Heather Armstrong: Yeah, that’s an interesting question. I’ve tried several different things over the years. I’ve tried different subject matter, I’ve tried guest writers and what it all really comes down to is my audience doesn’t want to read somebody else, my audience wants to read me, which proves problematic in terms of scaling this because there’s only so much content one person can produce. At the same time, the father of my children moved to New York four years ago, so I’m a full-time single parent of two girls. What that requires of me physically takes away what I can physically do business-wise. I made a conscious choice four years ago that really ultimately… I’m an ambitious person in the sense that I want to do my job really well, but I don’t have the ambition to take over a publishing industry or to start a publishing industry. I really just want to tell really funny stories. If I can do that well and I can provide for my family doing that well, then I feel like I’m very satisfied. Over the last four years, I’ve tried to strike a balance between how do I take care of my kids and how do I provide for my kids at the same time. I really did say, “I can’t grow this into something larger than what it is right now.”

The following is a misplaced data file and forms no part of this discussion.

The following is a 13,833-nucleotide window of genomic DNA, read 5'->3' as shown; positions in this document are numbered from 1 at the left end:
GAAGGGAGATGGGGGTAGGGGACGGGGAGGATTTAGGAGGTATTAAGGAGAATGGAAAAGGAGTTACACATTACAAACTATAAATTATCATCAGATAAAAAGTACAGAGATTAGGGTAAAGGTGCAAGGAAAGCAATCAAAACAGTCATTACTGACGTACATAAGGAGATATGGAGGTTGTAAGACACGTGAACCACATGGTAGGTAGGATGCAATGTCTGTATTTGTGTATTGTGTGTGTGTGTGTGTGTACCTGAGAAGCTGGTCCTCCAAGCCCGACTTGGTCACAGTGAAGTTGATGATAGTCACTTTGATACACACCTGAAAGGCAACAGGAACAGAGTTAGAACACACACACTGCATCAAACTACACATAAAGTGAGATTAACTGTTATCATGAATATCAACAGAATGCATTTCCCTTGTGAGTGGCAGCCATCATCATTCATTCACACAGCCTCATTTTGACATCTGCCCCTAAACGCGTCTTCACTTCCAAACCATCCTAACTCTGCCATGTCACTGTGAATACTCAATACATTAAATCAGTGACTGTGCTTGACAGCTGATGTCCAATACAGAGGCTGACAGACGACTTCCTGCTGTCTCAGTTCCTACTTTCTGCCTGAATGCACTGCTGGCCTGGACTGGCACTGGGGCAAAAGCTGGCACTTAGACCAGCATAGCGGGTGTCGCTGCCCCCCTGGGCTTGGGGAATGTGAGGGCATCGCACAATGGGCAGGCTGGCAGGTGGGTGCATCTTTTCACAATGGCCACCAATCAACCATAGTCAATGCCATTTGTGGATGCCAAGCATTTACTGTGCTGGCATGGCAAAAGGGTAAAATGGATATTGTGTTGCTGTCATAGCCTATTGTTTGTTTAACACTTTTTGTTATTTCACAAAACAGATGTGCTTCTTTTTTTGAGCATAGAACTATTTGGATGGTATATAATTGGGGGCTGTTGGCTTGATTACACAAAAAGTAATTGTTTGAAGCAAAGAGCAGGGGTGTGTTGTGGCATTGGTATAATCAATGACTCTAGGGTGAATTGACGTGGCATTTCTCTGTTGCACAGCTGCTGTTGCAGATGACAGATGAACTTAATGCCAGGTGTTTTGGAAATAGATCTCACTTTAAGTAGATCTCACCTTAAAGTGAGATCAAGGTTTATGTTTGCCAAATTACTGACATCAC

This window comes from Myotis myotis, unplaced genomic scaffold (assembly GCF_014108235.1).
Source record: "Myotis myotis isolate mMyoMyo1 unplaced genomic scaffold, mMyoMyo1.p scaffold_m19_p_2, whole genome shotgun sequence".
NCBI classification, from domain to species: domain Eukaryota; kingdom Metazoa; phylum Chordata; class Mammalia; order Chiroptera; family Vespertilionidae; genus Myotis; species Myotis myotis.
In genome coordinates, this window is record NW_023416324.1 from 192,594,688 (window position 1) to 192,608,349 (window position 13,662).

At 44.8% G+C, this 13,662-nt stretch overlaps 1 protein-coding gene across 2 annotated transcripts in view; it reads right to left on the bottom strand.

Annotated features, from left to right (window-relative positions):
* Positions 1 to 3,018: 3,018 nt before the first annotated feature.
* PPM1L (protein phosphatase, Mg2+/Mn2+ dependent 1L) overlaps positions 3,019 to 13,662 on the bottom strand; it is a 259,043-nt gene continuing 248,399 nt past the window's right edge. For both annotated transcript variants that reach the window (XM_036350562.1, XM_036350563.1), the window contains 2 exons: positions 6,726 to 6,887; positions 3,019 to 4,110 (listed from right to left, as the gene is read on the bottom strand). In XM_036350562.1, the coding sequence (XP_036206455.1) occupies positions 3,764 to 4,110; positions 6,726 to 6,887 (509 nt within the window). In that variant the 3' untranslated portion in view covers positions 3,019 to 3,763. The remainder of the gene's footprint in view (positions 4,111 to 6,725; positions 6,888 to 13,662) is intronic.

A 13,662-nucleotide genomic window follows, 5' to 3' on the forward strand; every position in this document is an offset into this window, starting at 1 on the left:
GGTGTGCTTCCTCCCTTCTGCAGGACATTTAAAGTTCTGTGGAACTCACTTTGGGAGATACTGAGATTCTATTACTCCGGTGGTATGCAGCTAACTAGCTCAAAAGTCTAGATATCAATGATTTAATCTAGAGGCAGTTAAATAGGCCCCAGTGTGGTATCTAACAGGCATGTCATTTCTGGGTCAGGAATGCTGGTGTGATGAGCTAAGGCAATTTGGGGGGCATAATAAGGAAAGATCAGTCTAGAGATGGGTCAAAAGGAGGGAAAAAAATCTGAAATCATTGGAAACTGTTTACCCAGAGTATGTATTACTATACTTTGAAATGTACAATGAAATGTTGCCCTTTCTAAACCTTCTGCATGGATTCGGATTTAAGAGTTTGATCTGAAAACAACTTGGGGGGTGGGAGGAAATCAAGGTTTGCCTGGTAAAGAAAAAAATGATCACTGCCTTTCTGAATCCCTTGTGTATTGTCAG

Vahe Arabian: When you look at the website now, you’ve got the podcast, you’ve got the shop, you’ve got the community. It looks very diversified. I don’t know, maybe that can help with diversifying your monetization, but doesn’t that spread you a bit too thin as well at the same time?
Heather Armstrong: It’s taken four years. The balance is setting a really strict schedule for this slotted hour a week is for this and this slotted hour a week is for that. It’s a really busy schedule, but at the same time I have the flexibility of this job and I spend a lot of time with my kids and I’m still providing for them, so it’s working. What you see on the website is a collection of a lot of archived material as well. I have 18 years of content that I can pull from to propel me forward.
Vahe Arabian: That’s absolutely a valid point. I guess you can prioritize, have you thought about how you can prioritize a lot of the archived content, like put it into the shop for example or repurpose it in some way as well?